‘As a study in hubris, this knows no equal’
IN the 1980s, that most meretricious and malodorous of decades, the age of Aids and outrageous consumption, when I visited New York on a regular basis, the gap between the haves and havenots was as chasmic as the city’s vertiginous caverns. Crossing Manhattan in the early morning, on my way to board the Jitney – a luxury coach that conveyed the relatively rich to the tony Hamptons – there were few doorways not claimed by the homeless. Once, I saw an elderly woman who had bedded down for the night in a supermarket trolley, her emaciated body insulated against the Arctic blast with layers of sodden newsprint.
Those who had the wherewithal were fleeing the sprawl that never sleeps, fearful that the poor would eventually act collectively and rise up against them and take terrible revenge for the situation in which they found themselves. A phrase I heard often was “white flight”, the whites being those whose wealth and inherited privilege kept them at a safe distance from their less fortunate fellow human beings. If nothing else, Tom Wolfe’s 1987 novel, The Bonfire Of The Vanities, was an accurate portrayal of a culture on the cusp of crumbling, like Rome before it was sacked by the Vandals and Goths.
Tina Brown arrived in New York from London in 1983 “brimming”, as she confessed to her diary, “with fear and insecurity”. She was 30 and basking in the media spotlight after turning the moribund Tatler into a must-read magazine for yahs and wannabe yahs. She was blonde, blandly goodlooking, smart, feisty and adept at making men both young and old turn to goo in her glow (among her admirers were Martin Amis and Auberon Waugh). Now, she was married to Harold Evans, the legendary editor of the Sunday Times, who was old enough to be her grandfather. A self-styled “magazine romantic”, Brown had been bidden to New York to help revive the fortunes of Vanity Fair, which after a relaunch in 1982 was on a downward spiral. Not blessed with a surfeit of modesty, she was eager to show her masters at Conde Nast where they were all going wrong. Initially employed as a consultant, she was really a cuckoo who spent her first months in Midtown undermining the incumbent editor and laying the groundwork for her putsch. Eventually, in 1984, she got what she wanted, control of the venerable glossy.
What she did next is described in self-laudatory detail in The Vanity Fair Diaries. As a study in hubris, it knows no equal, with the possible exception of Benvenuto Cellini’s autobiography. Its front cover has a quote from Meryl Streep – “A mile-a-minute memoir ...WOWZA” – while on the back the movie star is joined by Simon Schama and Stephen Fry, who even by their own exacting standards take oleaginousness to a hitherto unreachable level. Inside, Brown, with the breathlessness of a woman whose every hour in the day is spent meeting and greeting, plotting and machinating, spares her readers nothing. It is all rather de trop, one mind-numbing party following another, as the rookie attempts to take Manhattan from its neurotic, narcissistic, parochial elite. For Brown, this may have been the best of times, but for those of us who were not witness to yet another schmoozing and bitching fest it all feels so pathetically irrelevant, avaricious and vacuous. In London, Brown recounts, she and saintly Harry rarely talked about money. In New York, they do nothing but count their shekels like swag, in an effort to buy a summer pad in the Hamptons or an apartment in the city big enough to host dinners which you’d need to be a flea short of a wall to want to attend. Vanity Fair was one of many titles owned by Si Newhouse. Others included Vogue and the New Yorker, which in time Brown would edit and ruin and turn into a newsy, upmarket Vanity Fair. Many of the names mentioned by her will be unfamiliar to readers this side of the pond. Donald Trump, then merely a mouth with a property portfolio, makes a few cameo appearances. “You know what?” he shouted across a table to her. “Went to the Met last night. Ring Cycle. Placido Domingo. Five hours. Dinner started at 12. Beat that, I said to Ivana [his then wife], what, are you crazy? Never again.” Another oaf Brown encountered on the way up was Boris Johnson, “a young fogey with a thatch of blond hair and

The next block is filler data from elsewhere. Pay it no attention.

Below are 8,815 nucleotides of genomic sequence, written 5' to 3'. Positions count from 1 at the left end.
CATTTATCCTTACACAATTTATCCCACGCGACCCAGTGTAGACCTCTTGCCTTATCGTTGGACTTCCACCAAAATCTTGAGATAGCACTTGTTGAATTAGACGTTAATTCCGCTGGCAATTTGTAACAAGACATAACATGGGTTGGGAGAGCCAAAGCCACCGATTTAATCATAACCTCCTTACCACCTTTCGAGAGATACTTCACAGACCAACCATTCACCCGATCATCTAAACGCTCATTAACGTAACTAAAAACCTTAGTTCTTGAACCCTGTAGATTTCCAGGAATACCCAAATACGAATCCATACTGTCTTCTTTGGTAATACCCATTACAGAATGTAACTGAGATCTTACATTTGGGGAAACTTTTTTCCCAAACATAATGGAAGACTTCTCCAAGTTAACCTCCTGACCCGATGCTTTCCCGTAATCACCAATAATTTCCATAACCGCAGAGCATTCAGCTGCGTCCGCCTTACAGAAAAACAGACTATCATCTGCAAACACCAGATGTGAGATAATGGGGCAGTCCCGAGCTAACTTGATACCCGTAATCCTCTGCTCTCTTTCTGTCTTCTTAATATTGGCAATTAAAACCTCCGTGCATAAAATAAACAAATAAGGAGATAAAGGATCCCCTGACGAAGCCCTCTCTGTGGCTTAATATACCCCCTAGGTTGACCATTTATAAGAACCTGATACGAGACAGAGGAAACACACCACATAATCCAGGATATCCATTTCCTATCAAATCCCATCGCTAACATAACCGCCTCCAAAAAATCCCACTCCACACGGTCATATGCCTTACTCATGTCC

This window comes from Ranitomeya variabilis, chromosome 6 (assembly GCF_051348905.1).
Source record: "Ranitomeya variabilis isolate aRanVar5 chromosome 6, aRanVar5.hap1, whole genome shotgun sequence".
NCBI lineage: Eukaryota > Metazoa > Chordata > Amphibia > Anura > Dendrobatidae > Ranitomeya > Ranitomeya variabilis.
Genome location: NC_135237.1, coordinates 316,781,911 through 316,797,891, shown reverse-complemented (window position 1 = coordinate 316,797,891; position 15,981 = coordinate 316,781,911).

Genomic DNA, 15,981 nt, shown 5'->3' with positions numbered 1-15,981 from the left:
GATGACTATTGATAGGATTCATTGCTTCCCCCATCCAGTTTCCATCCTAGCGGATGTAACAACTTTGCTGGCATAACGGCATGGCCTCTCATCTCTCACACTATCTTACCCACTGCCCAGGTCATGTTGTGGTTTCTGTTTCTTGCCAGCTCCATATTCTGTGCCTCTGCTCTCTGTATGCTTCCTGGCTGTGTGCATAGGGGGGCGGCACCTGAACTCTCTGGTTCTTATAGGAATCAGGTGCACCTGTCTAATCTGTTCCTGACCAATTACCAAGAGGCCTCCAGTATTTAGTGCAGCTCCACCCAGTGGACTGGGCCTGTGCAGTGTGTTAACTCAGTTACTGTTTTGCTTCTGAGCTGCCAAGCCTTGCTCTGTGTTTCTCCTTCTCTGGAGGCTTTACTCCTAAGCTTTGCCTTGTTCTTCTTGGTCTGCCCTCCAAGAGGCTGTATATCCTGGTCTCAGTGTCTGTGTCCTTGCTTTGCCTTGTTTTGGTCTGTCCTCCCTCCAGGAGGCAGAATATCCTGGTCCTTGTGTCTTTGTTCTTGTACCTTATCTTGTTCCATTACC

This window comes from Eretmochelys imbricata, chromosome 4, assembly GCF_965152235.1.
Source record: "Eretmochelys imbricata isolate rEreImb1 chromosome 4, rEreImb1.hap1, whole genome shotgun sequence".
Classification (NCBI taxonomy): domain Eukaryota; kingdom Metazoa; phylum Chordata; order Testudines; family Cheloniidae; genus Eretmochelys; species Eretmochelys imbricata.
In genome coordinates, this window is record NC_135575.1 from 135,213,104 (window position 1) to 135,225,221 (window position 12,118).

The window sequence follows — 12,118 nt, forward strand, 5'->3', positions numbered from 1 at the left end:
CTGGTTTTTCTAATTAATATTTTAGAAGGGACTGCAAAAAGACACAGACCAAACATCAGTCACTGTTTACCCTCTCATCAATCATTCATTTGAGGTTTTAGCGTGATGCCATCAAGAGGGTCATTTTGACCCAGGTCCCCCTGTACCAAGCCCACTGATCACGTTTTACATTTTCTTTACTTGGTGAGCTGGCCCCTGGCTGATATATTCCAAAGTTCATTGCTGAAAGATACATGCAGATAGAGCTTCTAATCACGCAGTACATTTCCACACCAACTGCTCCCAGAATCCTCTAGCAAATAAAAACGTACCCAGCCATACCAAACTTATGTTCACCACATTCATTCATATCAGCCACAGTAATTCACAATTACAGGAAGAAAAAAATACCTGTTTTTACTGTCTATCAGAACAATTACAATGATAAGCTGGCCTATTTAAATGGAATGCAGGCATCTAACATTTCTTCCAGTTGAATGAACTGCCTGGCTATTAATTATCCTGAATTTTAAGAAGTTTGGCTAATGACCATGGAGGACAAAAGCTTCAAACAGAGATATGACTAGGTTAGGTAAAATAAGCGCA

a plummy voice”. True to type, Johnson – our very own Trump – stitched her up by revealing details of a private dinner they had had to his girlfriend at The Telegraph, for which she labels him an “epic s***” who she hopes will end “badly”.
On that, I suppose, we can agree. What is less acceptable is Brown’s own sense of superiority and certainty in her own ability. Sure, she turned Vanity Fair around and into profit. She can write well but no better than many acid-veined hacks. But as a diarist she is no Harold Nicholson or Alan Clark, let alone Adrian Mole or Bridget Jones. I suspect her book’s index will be read more than its content. There was a time, not long into her tenure as editor, when Newhouse, an enigmatic cove, might have given her the heave. What saved her bacon was a photo shoot by “the excitable Scottish photographer with toilet brush hair” Harry Benson, who put on a tape of Sinatra and encouraged Ronnie and Nancy Reagan to dance to it. “A kiss!” shouted Benson. “Mr President, give your wife a kiss!” Reagan, ever obliging, did as he was told and Brown had her scoop and, consequently, a hike in sales. What a lucky lady she is.
Tina Brown arrived in New York in 1983 to turn around the fortunes of Vanity Fair